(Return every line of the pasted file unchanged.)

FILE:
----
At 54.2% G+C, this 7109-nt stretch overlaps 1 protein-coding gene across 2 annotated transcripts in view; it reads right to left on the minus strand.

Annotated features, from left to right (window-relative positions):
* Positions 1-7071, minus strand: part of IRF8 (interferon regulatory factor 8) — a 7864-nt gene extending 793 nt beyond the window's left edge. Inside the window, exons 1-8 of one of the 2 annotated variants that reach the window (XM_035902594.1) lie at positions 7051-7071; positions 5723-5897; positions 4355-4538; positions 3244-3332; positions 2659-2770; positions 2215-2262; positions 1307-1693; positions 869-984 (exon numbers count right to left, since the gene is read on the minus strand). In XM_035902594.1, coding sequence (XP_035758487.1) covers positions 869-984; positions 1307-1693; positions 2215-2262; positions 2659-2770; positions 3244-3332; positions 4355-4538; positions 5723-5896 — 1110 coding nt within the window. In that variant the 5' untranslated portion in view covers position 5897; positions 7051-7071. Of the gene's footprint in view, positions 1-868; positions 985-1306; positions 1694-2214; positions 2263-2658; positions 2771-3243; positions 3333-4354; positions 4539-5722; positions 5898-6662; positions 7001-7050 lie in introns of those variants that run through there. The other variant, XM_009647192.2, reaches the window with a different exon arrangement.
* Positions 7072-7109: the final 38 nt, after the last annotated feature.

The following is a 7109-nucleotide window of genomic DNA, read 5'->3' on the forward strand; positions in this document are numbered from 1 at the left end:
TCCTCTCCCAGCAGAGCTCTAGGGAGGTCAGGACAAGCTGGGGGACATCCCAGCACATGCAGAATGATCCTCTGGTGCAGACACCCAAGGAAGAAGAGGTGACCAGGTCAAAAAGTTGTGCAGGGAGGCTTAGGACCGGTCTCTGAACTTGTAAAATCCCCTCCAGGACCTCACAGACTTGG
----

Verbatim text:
At 54.2% G+C, this 7109-nt stretch overlaps 1 protein-coding gene across 2 annotated transcripts in view; it reads right to left on the minus strand.

Annotated features, from left to right (window-relative positions):
* Positions 1-7071, minus strand: part of IRF8 (interferon regulatory factor 8) — a 7864-nt gene extending 793 nt beyond the window's left edge. Inside the window, exons 1-8 of one of the 2 annotated variants that reach the window (XM_035902594.1) lie at positions 7051-7071; positions 5723-5897; positions 4355-4538; positions 3244-3332; positions 2659-2770; positions 2215-2262; positions 1307-1693; positions 869-984 (exon numbers count right to left, since the gene is read on the minus strand). In XM_035902594.1, coding sequence (XP_035758487.1) covers positions 869-984; positions 1307-1693; positions 2215-2262; positions 2659-2770; positions 3244-3332; positions 4355-4538; positions 5723-5896 — 1110 coding nt within the window. In that variant the 5' untranslated portion in view covers position 5897; positions 7051-7071. Of the gene's footprint in view, positions 1-868; positions 985-1306; positions 1694-2214; positions 2263-2658; positions 2771-3243; positions 3333-4354; positions 4539-5722; positions 5898-6662; positions 7001-7050 lie in introns of those variants that run through there. The other variant, XM_009647192.2, reaches the window with a different exon arrangement.
* Positions 7072-7109: the final 38 nt, after the last annotated feature.

The following is a 7109-nucleotide window of genomic DNA, read 5'->3' on the forward strand; positions in this document are numbered from 1 at the left end:
TCCTCTCCCAGCAGAGCTCTAGGGAGGTCAGGACAAGCTGGGGGACATCCCAGCACATGCAGAATGATCCTCTGGTGCAGACACCCAAGGAAGAAGAGGTGACCAGGTCAAAAAGTTGTGCAGGGAGGCTTAGGACCGGTCTCTGAACTTGTAAAATCCCCTCCAGGACCTCACAGACTTGG